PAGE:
Want more recipes? 

Check out these 10 beginner Instant Pot recipes that you can make in the Instant Pot today. I would recommend you start with these easy ones.

  1. Instant Pot Boiled eggs – Once you make hard-boiled eggs in an Instant Pot, you’ll never go back to your old ways. The eggs not only cook in 5 minutes, but they are also super easy to peel and you get perfect eggs every time!
  2. Easy Indian potato recipe – Learn how to make this classic Indian potato recipe in under 30 minutes using a pressure cooker like Instant Pot. This versatile dish is easy to make and it is perfect for those who are new to Indian cooking. 
  3. Instant Pot – One-pot dal– One pot recipes are the best! That’s why you’ll love this Tadka dal (tempered dal) recipe – make it in an Instant Pot or a pressure cooker – and you’ll have your meal ready in no time.
  4. Instant Pot Vegetable Biryani  – You have to try this flavorful one-pot vegetarian meal that comes together in under 30 minutes.
  5. Instant Pot Ghee – Follow this detailed fail-proof recipe with step by step pictures to make ghee in Instant Pot and say goodbye to storebought ghee.

and you’ll find many more in this Instant Pot Recipes section.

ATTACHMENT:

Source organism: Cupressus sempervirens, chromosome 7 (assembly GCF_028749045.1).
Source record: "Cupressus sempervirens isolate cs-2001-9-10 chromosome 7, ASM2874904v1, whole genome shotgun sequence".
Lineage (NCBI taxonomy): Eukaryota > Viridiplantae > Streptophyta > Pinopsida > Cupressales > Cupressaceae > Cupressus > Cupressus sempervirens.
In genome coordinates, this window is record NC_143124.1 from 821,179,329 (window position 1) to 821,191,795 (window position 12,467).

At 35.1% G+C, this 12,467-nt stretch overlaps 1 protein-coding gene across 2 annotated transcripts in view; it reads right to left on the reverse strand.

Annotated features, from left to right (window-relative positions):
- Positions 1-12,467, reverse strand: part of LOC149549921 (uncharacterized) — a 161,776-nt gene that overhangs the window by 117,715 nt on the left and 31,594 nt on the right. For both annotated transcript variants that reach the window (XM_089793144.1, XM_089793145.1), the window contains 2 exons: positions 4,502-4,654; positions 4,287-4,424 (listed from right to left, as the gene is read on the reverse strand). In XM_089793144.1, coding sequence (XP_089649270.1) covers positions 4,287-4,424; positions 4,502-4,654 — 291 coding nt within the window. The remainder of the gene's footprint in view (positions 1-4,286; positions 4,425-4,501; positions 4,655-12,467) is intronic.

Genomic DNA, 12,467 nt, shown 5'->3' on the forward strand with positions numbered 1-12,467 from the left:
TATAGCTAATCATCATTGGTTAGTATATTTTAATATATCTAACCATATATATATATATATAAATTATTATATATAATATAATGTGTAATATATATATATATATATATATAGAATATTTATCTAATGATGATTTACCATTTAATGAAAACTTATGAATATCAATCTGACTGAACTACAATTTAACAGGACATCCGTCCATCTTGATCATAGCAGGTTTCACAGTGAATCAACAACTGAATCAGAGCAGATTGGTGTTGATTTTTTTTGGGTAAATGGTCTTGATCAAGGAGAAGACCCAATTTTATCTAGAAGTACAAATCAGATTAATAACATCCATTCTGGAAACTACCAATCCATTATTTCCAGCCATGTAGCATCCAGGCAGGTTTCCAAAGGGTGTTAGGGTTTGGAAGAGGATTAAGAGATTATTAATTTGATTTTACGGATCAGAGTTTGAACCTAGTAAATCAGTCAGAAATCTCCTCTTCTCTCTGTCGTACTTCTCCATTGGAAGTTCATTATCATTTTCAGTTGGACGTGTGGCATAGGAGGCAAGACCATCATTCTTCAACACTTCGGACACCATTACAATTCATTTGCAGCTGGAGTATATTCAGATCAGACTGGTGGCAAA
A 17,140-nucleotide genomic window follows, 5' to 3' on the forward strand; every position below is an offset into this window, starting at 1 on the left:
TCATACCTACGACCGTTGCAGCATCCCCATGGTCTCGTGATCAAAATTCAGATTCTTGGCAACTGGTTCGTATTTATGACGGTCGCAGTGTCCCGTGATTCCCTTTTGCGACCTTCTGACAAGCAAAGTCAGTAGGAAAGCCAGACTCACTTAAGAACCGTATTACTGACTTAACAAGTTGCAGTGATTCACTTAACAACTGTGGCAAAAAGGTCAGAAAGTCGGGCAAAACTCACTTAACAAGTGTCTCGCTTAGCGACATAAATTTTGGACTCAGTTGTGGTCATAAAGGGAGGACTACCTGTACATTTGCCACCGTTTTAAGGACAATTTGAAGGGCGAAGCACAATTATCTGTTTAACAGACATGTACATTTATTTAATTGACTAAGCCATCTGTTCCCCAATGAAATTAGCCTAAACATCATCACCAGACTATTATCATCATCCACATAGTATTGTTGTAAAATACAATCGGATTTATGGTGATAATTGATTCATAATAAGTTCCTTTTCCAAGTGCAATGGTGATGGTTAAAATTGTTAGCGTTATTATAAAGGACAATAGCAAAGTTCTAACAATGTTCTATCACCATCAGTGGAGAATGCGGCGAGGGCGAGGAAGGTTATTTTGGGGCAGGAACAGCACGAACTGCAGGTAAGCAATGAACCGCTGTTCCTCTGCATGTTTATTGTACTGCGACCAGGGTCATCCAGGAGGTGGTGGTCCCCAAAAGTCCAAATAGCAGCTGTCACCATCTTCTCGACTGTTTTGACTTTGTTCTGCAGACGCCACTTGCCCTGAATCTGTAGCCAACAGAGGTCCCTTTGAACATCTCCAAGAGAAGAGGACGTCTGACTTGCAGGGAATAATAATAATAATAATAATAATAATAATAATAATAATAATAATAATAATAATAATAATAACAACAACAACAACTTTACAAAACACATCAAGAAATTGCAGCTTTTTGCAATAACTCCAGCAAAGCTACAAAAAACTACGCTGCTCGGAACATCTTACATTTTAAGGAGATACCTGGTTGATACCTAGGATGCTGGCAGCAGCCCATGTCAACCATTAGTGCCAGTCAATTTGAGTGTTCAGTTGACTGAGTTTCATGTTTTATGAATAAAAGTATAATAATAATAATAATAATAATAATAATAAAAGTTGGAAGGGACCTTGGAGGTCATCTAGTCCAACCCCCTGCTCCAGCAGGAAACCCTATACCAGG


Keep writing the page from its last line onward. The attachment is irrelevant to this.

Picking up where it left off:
Cookbooks and Accessories – Which ones to buy?

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Get dinner on the table faster!

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  1. Hi Anu,
    We are Indian Vegetarian working couple ( no meat, no fish, no eggs diet). I loved your step-by-step user manual for Instant pot. Can you please recommend some good vegetarian cook books for Instant Pot recipes too?

    1. Hi, Paulomi – Thanks for stopping by. Are you looking for Indian recipes or will non-Indian vegetarian recipes work for you? The recipe book I have is written by Kathy Hester and it is a vegan cookbook for Instant Pot. I loved the Sweet corn Indo-Chinese recipe I made from that book. Here’s my affiliate link – Also, here are all the Indian recipes I have tried using the Instant Pot so far –


      1. Hi Anu,
        Thanks so much for your reply. We like both types- but Indian is more intuitive to me. Your suggestion for a Vegan Instant Pot cookbook will work very well for us. Do you know of any vegan/vegetarian cook book for Instant Pot that has only Indian recipes? Someone also suggested me “Vegan Under Pressure” by Jill Nussinow for American/International cuisine.. Thanks for the link to the recipes you have made on the Instant pot. I will definitely give it a try and keep you posted.
        Have a wonderful evening!

      2. Hi Anu,
        I hope you are doing well. I wanted to ask you the name of that book for cooking Indian Recipes in Instant Pot. You had sent me the amazon link but apparently, its not longer working anymore. Appreciate if you can give me that name or send me that link again.
        Thanks once again and have a great day!

      3. Hi Paulomi, Not sure what happened to the link. Looks like Amazon pulled it off its shelf. Right now this is the only other book on Indian food – (aff link). Hope this helps.
        Take care,